But, for a variety of reasons, some Christians just aren’t used to reading the Old Testament that way. So, if you’re more used to reading the Old Testament simply in terms of ‘God’ rather than the Trinity, here’s some help for you from Martin Chemnitz (a great theologian from the second generation of the Reformation – although, Martin would want you to know that this isn’t something new he came up with, but rather he’s boiling down the principles passed on by a millennium and a half of theologians and Bible teachers before him into 4 rules).
1. ‘When Scripture speaks of God in the plural, it is certain that there is a reference to the plurality of persons.’
Chemntiz insists we should understand these plurals as indications of the Trinity. And he wasn’t blindly holding onto some sort of naïve, pre-critical idea when he argued this. Chemnitz was quite aware of contrary arguments (like the idea of a plural of majesty) but shows that these are ideas that have been ‘recently dreamed up’ in order to find a non-Trinitarian alternative reading.
Instead of turning to such novelties, we should hold onto the ancient understanding of the Christian church, that the plural references to God are ‘hinting at the Trinity in unity and the unity in Trinity.’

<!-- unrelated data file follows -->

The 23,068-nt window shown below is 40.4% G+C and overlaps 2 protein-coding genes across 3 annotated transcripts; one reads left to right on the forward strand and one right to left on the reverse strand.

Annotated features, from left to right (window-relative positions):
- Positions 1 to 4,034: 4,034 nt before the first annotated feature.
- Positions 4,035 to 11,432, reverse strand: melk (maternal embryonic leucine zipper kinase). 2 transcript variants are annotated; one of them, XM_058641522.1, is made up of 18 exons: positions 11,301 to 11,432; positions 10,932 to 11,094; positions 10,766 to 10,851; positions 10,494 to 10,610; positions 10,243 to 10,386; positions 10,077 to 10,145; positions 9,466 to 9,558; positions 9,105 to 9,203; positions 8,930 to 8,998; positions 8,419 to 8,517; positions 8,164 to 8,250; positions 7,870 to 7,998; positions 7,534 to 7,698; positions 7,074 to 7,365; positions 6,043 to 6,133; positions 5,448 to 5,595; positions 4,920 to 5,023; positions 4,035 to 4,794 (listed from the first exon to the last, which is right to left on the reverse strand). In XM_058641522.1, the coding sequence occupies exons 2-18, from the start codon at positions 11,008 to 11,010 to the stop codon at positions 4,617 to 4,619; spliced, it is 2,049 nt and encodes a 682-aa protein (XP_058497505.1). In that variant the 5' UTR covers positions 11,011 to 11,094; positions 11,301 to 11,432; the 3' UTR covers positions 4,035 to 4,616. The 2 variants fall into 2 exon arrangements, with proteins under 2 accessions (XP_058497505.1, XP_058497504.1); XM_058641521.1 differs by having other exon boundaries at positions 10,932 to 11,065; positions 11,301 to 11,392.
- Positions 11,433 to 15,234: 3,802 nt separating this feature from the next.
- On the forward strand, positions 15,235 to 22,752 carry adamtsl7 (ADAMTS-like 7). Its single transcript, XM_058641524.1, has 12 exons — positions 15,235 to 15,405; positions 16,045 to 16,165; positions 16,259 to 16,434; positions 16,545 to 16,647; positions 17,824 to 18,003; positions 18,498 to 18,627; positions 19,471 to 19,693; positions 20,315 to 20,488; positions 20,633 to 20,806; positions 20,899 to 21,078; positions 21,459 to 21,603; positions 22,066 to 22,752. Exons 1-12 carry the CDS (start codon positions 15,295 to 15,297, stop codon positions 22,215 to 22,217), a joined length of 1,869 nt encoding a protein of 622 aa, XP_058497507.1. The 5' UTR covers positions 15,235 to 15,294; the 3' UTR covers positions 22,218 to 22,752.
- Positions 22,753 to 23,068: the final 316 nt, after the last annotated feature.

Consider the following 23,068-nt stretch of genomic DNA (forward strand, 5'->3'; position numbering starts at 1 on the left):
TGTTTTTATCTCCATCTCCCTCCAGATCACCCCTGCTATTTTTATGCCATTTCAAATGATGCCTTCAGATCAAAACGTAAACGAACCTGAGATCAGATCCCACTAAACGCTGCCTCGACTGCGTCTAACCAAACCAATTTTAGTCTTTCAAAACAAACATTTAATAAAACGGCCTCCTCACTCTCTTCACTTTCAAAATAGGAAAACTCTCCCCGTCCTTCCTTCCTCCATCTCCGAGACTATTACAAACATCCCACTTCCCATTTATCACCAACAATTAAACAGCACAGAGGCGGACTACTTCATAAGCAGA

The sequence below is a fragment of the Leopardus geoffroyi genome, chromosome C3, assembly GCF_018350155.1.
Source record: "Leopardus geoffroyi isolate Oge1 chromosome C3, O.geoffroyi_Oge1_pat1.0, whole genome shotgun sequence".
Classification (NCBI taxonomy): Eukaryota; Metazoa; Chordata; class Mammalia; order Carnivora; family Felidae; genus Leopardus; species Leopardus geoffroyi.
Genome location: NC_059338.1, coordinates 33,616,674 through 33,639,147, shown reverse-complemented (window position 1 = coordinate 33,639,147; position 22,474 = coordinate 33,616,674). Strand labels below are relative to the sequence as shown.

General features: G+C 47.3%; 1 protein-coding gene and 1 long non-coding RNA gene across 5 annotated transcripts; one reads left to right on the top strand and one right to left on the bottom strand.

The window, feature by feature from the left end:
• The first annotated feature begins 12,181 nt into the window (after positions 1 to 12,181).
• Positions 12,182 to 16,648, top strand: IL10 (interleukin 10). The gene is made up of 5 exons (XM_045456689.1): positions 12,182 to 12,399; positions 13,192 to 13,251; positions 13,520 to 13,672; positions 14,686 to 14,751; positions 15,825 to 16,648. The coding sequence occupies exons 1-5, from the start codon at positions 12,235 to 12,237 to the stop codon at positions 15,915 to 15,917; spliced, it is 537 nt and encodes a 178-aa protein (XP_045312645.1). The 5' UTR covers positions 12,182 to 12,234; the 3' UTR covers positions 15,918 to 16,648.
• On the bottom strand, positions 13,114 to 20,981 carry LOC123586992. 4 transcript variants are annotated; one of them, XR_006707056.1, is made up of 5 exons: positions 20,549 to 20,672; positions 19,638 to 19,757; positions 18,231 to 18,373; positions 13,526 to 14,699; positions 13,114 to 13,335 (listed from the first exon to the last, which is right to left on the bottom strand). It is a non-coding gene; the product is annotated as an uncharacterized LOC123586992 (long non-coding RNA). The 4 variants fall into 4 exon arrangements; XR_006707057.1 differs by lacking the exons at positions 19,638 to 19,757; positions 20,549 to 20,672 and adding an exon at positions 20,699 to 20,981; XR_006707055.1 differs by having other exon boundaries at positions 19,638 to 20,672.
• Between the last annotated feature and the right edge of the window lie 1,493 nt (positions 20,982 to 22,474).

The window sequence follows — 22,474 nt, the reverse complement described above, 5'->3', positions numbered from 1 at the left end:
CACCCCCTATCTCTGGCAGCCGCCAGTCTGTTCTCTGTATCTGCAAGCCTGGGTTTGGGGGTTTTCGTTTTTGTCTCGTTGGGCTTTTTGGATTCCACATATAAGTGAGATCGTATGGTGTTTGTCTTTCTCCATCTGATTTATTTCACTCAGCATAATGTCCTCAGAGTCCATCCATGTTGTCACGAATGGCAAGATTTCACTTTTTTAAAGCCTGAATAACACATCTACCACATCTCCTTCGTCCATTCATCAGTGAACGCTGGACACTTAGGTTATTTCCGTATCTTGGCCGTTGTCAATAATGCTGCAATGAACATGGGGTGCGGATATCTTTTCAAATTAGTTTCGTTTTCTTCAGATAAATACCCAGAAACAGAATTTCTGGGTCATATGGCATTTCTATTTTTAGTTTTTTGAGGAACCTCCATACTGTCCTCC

2. ‘Wherever you read in Scripture that God is speaking about God, as a person about a person, there you are safe in affirming that the three persons of the Deity are indicated. For when two persons are named at the same time, the person of the Holy Spirit who is speaking in the Scripture is indicated.’
3. ‘When the name of God (Jehovah, Kyrios, LORD) is repeated two or three times in the same sentence, it is certain that a difference in persons is indicated even though obscurely, as in Ps. 67:6-7; Deut. 6:4; Is. 6:3; Num. 6:23-27; Is. 33:22.’
The LORD bless you and keep you;Compare this threefold benediction from the LORD with the Trinitarian benedictions of the New Testament.
The LORD make His face shine upon you,
And be gracious to you;
The LORD lift up His countenance upon you,
And give you peace.
4. ‘Often not only the repetition of names hints at the persons of the Trinity in the Old Testament, but the description is such that of necessity it is manifest that the context pertains to the differences of the persons in the unity of the essence.’
The Angel of the LORD is also an example of this, for He is sent from the LORD and yet He shares the name of the LORD (e.g. Ex. 23:20-21), speaks as the LORD (e.g. Gen. 22:11-12), and delivers as the LORD (e.g. Josh. 2:1).
So there you go, 4 rules for reading to help you see the Triune God in the Old Testament. (If you want to see a bit more of what Chemnitz has to say about these rules, and some more Scripture passages he gives as examples, you can find that on pp.90-91 of the first volume of his Loci Theologici.)